SADC and Rwanda shouldn’t go it alone in Mozambique

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Troops from Rwanda and the Southern African Development Community (SADC) have achieved some important results in northern Mozambique, where an insurgency has been ongoing since the end of 2017. Some roads have been reopened, and a semblance of calm has returned in key locations for liquefied natural gas projects, such as Palma and Mocímboa da Praia.

However, there are still attacks across the Cabo Delgado province, and the United Nations Refugee Agency has said it would be premature to encourage displaced people to return to their homes.

To resolve the crisis, a joint vision for long-term stability is needed that includes all the forces in Mozambique. Currently, around 2 000 Rwandan troops are securing the Palma and Mocímboa districts, which are gas project sites (see map). SADC’s Mission in Mozambique (SAMIM) is based in three other districts, with Mozambican forces responsible for the rest of the province.

The SADC deployment is noted in official African Union (AU) documents as part of the AU’s African Standby Force. But so far there’s been little communication between SADC and the AU in this regard.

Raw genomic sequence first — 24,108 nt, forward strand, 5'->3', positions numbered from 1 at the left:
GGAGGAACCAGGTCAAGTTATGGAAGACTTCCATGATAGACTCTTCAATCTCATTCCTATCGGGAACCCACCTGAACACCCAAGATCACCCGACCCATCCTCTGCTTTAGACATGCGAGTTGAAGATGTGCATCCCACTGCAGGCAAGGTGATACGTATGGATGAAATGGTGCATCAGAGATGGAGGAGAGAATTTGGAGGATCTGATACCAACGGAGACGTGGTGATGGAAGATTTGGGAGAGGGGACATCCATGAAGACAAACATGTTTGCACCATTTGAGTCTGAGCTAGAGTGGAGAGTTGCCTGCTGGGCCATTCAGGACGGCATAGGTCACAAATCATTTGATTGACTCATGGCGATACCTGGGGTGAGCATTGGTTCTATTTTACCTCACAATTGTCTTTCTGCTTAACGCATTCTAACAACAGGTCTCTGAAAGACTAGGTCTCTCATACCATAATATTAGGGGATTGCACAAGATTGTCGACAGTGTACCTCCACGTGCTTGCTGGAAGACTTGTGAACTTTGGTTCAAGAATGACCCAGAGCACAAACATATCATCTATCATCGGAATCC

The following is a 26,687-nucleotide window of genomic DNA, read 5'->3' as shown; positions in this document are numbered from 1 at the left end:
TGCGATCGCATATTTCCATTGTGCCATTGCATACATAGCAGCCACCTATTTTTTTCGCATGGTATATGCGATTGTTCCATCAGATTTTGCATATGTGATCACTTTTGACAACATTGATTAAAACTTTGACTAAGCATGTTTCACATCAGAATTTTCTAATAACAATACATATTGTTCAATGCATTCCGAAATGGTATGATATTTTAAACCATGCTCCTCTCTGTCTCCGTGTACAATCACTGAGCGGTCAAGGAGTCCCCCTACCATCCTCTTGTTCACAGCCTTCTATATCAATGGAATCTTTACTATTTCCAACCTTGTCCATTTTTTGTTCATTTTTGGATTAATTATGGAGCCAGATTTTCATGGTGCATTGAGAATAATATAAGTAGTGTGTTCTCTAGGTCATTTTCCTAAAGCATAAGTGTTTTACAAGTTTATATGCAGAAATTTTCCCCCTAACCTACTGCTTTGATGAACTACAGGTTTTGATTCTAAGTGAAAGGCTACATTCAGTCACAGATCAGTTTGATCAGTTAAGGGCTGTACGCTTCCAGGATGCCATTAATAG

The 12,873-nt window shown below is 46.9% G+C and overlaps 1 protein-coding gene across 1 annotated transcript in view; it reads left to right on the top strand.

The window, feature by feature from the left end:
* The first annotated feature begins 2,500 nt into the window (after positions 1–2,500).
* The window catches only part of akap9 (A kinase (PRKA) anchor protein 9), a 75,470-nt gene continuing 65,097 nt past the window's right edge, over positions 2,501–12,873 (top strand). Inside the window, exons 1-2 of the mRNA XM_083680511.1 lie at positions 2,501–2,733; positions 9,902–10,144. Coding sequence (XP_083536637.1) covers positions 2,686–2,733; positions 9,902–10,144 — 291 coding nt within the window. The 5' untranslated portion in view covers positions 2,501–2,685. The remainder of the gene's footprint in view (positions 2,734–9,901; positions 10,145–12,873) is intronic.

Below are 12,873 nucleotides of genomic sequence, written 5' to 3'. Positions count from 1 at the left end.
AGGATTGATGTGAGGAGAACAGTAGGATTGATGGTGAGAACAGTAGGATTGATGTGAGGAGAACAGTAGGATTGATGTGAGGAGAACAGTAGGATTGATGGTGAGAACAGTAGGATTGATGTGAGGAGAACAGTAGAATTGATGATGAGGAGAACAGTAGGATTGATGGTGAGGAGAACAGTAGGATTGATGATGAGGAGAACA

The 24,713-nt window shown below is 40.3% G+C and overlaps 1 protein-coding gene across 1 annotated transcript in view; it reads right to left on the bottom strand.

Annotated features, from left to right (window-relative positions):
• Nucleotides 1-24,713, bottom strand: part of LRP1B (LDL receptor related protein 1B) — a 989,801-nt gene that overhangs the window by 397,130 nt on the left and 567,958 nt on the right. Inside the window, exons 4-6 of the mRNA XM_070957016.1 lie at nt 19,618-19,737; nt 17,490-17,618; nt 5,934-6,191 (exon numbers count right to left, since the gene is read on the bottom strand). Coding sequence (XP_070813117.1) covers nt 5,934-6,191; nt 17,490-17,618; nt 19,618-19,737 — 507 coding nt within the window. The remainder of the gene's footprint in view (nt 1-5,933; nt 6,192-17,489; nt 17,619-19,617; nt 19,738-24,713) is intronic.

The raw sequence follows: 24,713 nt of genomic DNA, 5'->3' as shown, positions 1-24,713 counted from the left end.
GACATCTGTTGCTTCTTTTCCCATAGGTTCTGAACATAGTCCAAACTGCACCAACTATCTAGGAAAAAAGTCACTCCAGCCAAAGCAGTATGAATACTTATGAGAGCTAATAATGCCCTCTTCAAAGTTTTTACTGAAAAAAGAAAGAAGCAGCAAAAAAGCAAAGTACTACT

The southern African bloc has only recently approached the AU – six months after the Mozambican deployment and when funds started running out. In doing so, SADC set aside its historical mistrust of the AU and its insistence on the principle of subsidiarity – which means, in this case, that SADC leads on security issues.

SADC has also had no high-level discussions with Rwanda about its presence in Cabo Delgado. Rwanda believes that rooting out terrorism in the province is vital for its own security. Tensions between SADC and Rwanda date back to differences over election results in the Democratic Republic of the Congo in early 2019. Despite overtures by President Paul Kagame to key SADC countries, concerns persist.

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